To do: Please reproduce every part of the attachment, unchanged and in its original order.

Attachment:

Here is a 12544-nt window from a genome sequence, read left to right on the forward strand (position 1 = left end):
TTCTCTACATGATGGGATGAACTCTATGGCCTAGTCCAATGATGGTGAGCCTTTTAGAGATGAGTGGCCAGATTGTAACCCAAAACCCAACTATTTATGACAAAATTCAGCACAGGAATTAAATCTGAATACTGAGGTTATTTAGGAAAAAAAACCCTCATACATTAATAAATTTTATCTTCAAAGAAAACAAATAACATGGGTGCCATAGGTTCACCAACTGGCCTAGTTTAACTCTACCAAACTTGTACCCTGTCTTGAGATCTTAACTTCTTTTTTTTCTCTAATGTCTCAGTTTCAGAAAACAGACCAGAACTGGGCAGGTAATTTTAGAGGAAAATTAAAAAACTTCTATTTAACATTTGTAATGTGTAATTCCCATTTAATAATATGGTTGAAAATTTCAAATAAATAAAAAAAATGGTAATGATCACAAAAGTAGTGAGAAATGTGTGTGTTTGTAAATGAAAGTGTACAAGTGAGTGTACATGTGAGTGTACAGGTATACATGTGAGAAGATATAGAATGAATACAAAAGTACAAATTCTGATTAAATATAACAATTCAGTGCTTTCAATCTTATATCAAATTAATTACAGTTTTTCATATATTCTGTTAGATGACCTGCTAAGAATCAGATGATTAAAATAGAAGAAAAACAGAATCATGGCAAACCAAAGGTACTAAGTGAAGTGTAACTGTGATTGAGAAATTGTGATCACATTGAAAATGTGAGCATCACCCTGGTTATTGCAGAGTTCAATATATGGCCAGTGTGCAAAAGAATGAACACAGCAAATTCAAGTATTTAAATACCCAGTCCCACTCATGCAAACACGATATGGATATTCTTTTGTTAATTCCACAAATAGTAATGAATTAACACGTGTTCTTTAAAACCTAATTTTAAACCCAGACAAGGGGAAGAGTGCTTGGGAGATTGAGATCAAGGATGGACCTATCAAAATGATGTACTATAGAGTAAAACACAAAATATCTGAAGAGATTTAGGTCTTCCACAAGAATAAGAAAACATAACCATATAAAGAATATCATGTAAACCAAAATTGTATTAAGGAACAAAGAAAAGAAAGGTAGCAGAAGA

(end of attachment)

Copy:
Here is a 12544-nt window from a genome sequence, read left to right on the forward strand (position 1 = left end):
TTCTCTACATGATGGGATGAACTCTATGGCCTAGTCCAATGATGGTGAGCCTTTTAGAGATGAGTGGCCAGATTGTAACCCAAAACCCAACTATTTATGACAAAATTCAGCACAGGAATTAAATCTGAATACTGAGGTTATTTAGGAAAAAAAACCCTCATACATTAATAAATTTTATCTTCAAAGAAAACAAATAACATGGGTGCCATAGGTTCACCAACTGGCCTAGTTTAACTCTACCAAACTTGTACCCTGTCTTGAGATCTTAACTTCTTTTTTTTCTCTAATGTCTCAGTTTCAGAAAACAGACCAGAACTGGGCAGGTAATTTTAGAGGAAAATTAAAAAACTTCTATTTAACATTTGTAATGTGTAATTCCCATTTAATAATATGGTTGAAAATTTCAAATAAATAAAAAAAATGGTAATGATCACAAAAGTAGTGAGAAATGTGTGTGTTTGTAAATGAAAGTGTACAAGTGAGTGTACATGTGAGTGTACAGGTATACATGTGAGAAGATATAGAATGAATACAAAAGTACAAATTCTGATTAAATATAACAATTCAGTGCTTTCAATCTTATATCAAATTAATTACAGTTTTTCATATATTCTGTTAGATGACCTGCTAAGAATCAGATGATTAAAATAGAAGAAAAACAGAATCATGGCAAACCAAAGGTACTAAGTGAAGTGTAACTGTGATTGAGAAATTGTGATCACATTGAAAATGTGAGCATCACCCTGGTTATTGCAGAGTTCAATATATGGCCAGTGTGCAAAAGAATGAACACAGCAAATTCAAGTATTTAAATACCCAGTCCCACTCATGCAAACACGATATGGATATTCTTTTGTTAATTCCACAAATAGTAATGAATTAACACGTGTTCTTTAAAACCTAATTTTAAACCCAGACAAGGGGAAGAGTGCTTGGGAGATTGAGATCAAGGATGGACCTATCAAAATGATGTACTATAGAGTAAAACACAAAATATCTGAAGAGATTTAGGTCTTCCACAAGAATAAGAAAACATAACCATATAAAGAATATCATGTAAACCAAAATTGTATTAAGGAACAAAGAAAAGAAAGGTAGCAGAAGA